Judges 6:24: Gideon's Altar of Memorial

Verse 24:[1] Then Gideon built an altar there unto the LORD, and called it Jehovah-shalom (that is, the LORD send peace:[2] see Gen. 22:14; Ex. 17:15; Jer. 33:16; Ezek. 48:35): unto this day it is yet (Judg. 8:32) in Ophrah of the Abi-ezrites.


[Therefore he built, etc.] Question: Whether he erected two altars? Response 1: Some affirm this (Tostatus, Lapide). He erected one of his own will, the other by the command of God (certain interpreters in Serarius). This first one he erected only as a monument, as in Joshua 22:10 (Lapide). Response 2: Other deny this (Serarius, Bonfrerius, Menochius, Montanus’ Commentary, Martyr). It is the same altar, here and in verse 26, but often in the Scriptures a matter is briefly touched upon, which afterwards is explained more fully and at greater length (Menochius, Martyr). It is set down here proleptically; for he was prompted by the Lord to build this altar (Martyr).


There, to wit, on the top of the rock, as is evident from verse 20, and especially from verse 26, where that which is here expressed only in general, and by anticipation, is more particularly described, according to the usage of the Scripture.


[And he called it, the Lord’s peace] Understanding, is,[3] that is to say, He is the author of peace, or salvation (Menochius). Or, the Lord is peace (Drusius, Tigurinus), or, the Lord of peace (Munster), or, Jehovah-Shalom (Pagnine). Thus he calls it from that peace and security promed to him by the Angel at his departure (Bonfrerius). It was customary to impose names upon newly erected altars, as in Genesis 28:18, 19; Exodus 17:15 (Menochius).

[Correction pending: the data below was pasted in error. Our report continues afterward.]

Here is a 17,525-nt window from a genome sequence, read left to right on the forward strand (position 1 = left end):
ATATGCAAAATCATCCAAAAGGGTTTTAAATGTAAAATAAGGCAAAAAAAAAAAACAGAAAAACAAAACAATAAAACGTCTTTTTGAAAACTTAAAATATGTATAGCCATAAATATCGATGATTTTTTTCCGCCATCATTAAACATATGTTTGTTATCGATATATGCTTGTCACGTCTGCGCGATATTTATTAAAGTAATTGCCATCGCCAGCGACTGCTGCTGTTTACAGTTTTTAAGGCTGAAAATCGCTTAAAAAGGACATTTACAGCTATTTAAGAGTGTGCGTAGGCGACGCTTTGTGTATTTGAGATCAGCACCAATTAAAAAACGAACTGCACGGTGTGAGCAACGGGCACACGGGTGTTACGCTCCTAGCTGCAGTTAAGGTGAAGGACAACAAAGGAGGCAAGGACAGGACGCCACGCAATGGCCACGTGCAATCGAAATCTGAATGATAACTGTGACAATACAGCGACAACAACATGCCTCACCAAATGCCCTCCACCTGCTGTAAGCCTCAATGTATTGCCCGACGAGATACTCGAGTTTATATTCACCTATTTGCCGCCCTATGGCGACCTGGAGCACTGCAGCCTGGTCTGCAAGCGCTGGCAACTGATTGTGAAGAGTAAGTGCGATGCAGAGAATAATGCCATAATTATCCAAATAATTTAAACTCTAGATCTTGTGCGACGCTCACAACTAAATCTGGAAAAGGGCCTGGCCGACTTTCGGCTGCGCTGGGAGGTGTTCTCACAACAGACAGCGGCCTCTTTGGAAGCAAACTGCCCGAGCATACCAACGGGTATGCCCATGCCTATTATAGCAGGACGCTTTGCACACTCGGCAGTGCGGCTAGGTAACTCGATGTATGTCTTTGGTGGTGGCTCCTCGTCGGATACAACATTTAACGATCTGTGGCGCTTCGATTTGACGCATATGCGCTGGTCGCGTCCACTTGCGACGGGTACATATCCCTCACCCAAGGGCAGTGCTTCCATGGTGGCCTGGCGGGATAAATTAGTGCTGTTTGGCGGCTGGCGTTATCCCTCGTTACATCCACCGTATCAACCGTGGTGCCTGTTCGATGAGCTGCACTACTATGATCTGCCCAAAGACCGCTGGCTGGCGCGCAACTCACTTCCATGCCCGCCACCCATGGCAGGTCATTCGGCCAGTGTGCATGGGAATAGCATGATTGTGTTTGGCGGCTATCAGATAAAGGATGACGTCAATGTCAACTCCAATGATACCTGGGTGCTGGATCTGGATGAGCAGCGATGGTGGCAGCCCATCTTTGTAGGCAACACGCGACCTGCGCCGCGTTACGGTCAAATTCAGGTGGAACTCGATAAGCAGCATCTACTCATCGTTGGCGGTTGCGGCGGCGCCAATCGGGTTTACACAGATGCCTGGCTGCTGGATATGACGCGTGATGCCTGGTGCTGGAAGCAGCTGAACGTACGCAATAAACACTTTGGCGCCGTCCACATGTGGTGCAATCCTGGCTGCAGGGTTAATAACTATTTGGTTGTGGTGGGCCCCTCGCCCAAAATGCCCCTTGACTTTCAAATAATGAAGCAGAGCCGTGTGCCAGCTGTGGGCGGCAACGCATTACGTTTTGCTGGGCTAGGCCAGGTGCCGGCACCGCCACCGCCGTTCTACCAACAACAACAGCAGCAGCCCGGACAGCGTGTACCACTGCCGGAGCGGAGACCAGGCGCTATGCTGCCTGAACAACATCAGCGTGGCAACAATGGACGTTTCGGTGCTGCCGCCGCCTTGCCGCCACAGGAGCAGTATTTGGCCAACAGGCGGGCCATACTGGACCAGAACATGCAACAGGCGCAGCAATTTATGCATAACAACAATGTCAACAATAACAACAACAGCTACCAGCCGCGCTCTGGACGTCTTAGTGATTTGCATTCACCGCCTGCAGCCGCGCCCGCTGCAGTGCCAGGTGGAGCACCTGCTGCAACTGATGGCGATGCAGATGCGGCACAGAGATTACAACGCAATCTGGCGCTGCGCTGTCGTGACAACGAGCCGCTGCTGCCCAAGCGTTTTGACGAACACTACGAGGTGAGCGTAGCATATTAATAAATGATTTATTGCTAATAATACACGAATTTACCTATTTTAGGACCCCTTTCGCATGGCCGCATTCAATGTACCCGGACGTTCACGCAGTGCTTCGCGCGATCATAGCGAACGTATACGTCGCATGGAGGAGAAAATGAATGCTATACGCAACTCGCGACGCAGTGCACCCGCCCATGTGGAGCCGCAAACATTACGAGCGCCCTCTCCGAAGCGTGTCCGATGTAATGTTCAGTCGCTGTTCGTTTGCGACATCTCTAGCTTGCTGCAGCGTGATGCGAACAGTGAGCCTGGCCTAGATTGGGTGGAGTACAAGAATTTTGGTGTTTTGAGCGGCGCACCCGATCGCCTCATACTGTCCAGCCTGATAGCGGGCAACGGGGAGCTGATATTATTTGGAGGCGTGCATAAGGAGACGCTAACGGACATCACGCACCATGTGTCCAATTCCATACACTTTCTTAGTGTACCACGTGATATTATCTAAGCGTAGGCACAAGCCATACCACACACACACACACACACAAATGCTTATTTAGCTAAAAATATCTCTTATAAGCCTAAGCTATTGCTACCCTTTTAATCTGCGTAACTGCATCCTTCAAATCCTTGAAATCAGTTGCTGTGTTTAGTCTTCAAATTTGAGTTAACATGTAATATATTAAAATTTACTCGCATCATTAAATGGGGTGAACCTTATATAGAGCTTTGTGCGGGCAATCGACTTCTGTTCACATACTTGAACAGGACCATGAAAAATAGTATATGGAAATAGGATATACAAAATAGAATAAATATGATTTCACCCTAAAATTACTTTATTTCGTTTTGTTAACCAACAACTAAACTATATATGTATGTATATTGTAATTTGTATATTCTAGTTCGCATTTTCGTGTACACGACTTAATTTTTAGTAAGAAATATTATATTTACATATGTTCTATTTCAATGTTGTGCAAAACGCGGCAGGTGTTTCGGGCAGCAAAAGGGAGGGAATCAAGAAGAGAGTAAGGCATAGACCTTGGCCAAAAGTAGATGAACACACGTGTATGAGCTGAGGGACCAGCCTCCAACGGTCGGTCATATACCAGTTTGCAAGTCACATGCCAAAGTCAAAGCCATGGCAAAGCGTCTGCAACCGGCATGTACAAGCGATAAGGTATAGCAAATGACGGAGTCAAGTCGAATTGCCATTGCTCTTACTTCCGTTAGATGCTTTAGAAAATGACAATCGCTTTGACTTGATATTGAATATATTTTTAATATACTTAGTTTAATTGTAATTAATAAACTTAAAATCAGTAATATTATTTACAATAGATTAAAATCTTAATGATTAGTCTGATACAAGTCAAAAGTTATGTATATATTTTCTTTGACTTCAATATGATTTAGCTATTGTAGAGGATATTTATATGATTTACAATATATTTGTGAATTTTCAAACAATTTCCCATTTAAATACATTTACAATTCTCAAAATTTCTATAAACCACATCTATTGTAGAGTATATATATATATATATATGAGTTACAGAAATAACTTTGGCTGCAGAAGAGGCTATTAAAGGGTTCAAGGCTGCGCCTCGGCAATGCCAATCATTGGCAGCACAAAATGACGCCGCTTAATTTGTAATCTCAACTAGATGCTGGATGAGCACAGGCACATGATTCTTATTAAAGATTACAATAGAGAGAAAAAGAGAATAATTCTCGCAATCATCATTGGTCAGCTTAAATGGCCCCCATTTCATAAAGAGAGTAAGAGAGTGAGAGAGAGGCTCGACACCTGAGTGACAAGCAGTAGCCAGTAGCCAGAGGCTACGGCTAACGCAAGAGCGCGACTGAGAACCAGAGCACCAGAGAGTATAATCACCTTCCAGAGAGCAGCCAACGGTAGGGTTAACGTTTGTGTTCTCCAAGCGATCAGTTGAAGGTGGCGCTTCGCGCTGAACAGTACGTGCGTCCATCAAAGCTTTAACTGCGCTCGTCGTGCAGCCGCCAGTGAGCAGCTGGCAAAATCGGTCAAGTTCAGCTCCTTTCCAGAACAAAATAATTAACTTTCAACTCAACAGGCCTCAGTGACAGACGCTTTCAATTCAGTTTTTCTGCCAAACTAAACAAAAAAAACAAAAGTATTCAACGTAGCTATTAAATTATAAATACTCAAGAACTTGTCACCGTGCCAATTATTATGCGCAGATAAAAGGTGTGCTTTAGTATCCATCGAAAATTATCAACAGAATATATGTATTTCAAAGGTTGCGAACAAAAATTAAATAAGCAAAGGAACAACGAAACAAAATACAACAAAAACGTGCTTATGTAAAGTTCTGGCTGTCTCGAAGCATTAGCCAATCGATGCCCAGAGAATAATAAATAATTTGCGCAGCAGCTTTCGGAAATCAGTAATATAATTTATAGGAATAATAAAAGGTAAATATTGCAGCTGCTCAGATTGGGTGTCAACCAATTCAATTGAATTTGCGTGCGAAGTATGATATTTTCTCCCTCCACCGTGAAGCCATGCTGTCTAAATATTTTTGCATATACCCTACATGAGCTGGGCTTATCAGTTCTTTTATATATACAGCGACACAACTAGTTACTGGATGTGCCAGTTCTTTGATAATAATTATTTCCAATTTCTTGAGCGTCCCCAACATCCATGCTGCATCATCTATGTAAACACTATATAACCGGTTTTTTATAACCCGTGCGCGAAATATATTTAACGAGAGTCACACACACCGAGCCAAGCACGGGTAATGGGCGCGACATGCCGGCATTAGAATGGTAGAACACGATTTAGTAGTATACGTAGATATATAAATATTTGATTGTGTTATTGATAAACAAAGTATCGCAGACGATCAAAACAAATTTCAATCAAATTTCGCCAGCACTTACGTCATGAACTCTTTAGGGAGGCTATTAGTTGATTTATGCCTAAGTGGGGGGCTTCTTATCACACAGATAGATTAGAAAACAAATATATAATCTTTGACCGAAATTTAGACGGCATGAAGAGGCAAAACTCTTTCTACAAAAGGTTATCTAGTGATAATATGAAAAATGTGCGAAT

[וַיִּקְרָא־ל֥וֹ יְהוָ֖ה שָׁל֑וֹם] I translate it, since Jehovah had proclaimed (or, had promulgated, that is, promised [Piscator]) to him peace (Junius and Tremellius, Piscator), that is, since he had assured him of his own salvation, and of the common salvation of the Israelites. The Hebrew distinctions or accents cry out that this, our interpretation is genuine (Junius, Piscator).


Jehovah-shalom, that is, the Lord’s peace; the sign or witness of God’s speaking peace to me, and to his people; or the place where he spake peace to me, when I expected nothing but destruction.


[Unto the present day] Namely, on which the Hagiographer was writing those things; or, on which these things were perhaps inserted by some other (Vatablus).

[1] Hebrew: וַיִּבֶן֩ שָׁ֙ם גִּדְע֤וֹן מִזְבֵּ֙חַ֙ לַֽיהוָ֔ה וַיִּקְרָא־ל֥וֹ יְהוָ֖ה שָׁל֑וֹם עַ֚ד הַיּ֣וֹם הַזֶּ֔ה עוֹדֶ֕נּוּ בְּעָפְרָ֖ת אֲבִ֥י הָעֶזְרִֽי׃


[2] Hebrew: יְהוָ֖ה שָׁל֑וֹם.


[3] That is, Peace is of the Lord.

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Dr. Steven Dilday holds a BA in Religion and Philosophy from Campbell University, a Master of Arts in Religion from Westminster Theological Seminary (Philadelphia), and both a Master of Divinity and a  Ph.D. in Puritan History and Literature from Whitefield Theological Seminary.  He is also the translator of Matthew Poole's Synopsis of Biblical Interpreters and Bernardinus De Moor’s Didactico-Elenctic Theology.

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